In December 2013, the Senate took a mammoth step forward when it passed SR 273. The resolution tasked Econsult Solutions with conducting a study that would measure the economic impact of online gambling.
The results were published in May 2014, and were cause for optimism. Econsult estimated that online gambling would yield $68 million in first year tax revenue, and $110 million annually going forward. It also concluded that online gambling would have a complementary impact on land-based casino revenue.
Granted, the revenue estimates are always taken with a massive grain of salt, as they presumed a blended 20 percent tax rate on online poker and 60 percent on slots.
In either case, the results proved favorable enough for State Sen. Edwin Erickson to introduce a new online gambling bill (SB 1386) in June 2014. There was little action on that particular bill, but it set the stage for what would prove a very active 2015 session.
Rep. John Payne introduced HB 649 in February 2015. Payne viewed online gambling as part of the solution to the state’s “projected $2 billion budget shortfall.” He backed his beliefs by championing online gambling legislation efforts for the next two years.
In the spring of 2015, two competing bills emerged in the House. One, HB 920, was from Tina Davis, a near replica of her 2013 bill. The other, Nick Miccarelli‘s HB 695, was an online poker only bill. Of the three, Payne’s became the most likely candidate for serious consideration.
Ahead of the June 30 budget deadline, there was the introduction of a fourth bill — this one from the State Sen. Kim Ward. SB 900 was significant in that it marked the Senate’s official entry into the conversation. Unfortunately, SB 900 was radically different than HB 649. It called for a 54 percent tax rate, a $10 million operator licensing fee, in-person registration, and the exclusion of Category 3 casinos.
Suffice it to say, the rigid nature of SB 900 would make it so license holders would have trouble operating profitably.
The Senate held two hearings on online gambling in June 2015. After that little was heard on the topic until the fall. In October, Pennsylvania was still in the midst of a budget stalemate. When Gov. Tom Wolf’s tax plan saw defeat in the House, he became willing to discuss new revenue sources, online gambling among them.
The following month, the GO committee passed HB 649 by a margin of 18-8. This marked the first time an online gambling bill passed a vote in Pennsylvania. But by then, an omnibus package was attached to the bill. It called for slot machines at non-casino venues and airports, Category 3 casino expansion, and a report on daily fantasy sports, among other reforms.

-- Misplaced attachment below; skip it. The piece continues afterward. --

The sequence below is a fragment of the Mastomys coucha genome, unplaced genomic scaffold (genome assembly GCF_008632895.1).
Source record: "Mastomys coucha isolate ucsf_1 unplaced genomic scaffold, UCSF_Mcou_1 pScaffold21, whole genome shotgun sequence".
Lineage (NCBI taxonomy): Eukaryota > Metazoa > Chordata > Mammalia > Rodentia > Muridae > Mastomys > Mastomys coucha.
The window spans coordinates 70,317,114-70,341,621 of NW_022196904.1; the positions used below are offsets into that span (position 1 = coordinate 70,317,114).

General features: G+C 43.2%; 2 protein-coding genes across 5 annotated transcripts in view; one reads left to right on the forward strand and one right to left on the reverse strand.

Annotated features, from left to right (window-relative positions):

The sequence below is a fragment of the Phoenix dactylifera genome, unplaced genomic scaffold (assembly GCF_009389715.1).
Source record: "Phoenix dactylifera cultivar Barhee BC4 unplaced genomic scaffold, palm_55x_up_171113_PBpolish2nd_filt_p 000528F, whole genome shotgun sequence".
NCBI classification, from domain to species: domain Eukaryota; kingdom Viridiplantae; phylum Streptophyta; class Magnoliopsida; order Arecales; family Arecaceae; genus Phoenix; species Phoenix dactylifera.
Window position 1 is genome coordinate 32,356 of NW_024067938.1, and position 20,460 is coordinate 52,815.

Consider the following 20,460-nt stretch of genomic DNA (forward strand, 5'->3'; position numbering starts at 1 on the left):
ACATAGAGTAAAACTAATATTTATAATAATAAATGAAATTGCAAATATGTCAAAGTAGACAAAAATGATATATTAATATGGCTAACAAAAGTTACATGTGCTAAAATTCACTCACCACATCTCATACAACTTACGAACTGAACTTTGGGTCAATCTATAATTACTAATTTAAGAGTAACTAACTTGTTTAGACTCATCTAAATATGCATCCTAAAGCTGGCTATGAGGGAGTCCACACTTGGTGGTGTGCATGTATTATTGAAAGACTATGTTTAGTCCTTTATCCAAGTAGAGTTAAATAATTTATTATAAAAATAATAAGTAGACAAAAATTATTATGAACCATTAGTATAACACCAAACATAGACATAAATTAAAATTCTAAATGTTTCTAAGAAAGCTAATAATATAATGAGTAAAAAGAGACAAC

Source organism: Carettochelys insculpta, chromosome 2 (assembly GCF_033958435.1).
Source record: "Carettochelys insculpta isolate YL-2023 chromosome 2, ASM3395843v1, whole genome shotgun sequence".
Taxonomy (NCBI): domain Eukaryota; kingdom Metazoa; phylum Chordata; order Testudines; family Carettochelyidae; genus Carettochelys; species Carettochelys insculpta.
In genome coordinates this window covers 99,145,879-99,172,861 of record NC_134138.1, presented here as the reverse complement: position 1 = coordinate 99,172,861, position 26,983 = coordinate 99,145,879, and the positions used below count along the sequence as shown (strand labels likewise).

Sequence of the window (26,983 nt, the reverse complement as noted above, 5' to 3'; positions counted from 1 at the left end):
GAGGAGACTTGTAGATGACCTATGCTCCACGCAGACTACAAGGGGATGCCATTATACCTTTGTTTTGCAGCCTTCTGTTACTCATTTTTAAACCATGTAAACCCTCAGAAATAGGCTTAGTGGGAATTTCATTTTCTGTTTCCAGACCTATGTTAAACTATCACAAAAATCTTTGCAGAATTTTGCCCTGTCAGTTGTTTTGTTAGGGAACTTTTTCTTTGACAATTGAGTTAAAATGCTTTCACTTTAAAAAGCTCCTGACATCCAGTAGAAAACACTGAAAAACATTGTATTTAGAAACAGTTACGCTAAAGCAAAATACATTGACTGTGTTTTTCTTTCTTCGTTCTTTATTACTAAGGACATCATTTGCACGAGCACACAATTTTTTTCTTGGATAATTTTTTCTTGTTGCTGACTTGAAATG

It’s believed that the controversial elements of the bill, namely allowing video gaming terminals at non-casino locations, was one of the reasons efforts stalled in 2015.
Pennsylvania is currently home to 12 land-based casinos. Together they create the second-largest gambling economy in the United States. Hard to believe that just over a decade ago the industry was non-existent.
The ball got rolling in 2004, when lawmakers authorized 61,000 slot machines at existing horse tracks, resorts and slot parlors. Concurrently, the state set up the Pennsylvania Gaming Control Board. The Board would issue up to 14 licenses, and provide regulatory oversight for the nascent industry.
On December 20, 2006, six licenses for existing horse racing venues and five more for standalone casino were awarded. Of the 11 licensed operators, 10 opened or expanded their facilities by 2010. And by 2011, two Category 3 casinos — Valley Force Casino Resort and Lady Luck Casino Nemacolin — had also flipped over the open sign.
The industry took a monumental step forward in early 2010, with the legalization of table games — including poker — at slots casinos. By July 2010, top earners Sands Bethlehem, Parx Casino, and Harrah’s Chester (later rebranded as Harrah’s Philadelphia) had all instituted table games.
It was then that land-based casino revenue really began to take off, growing from $1.62 billion in 2008, to $2.49 billion in 2010, and $3.16 billion in 2012.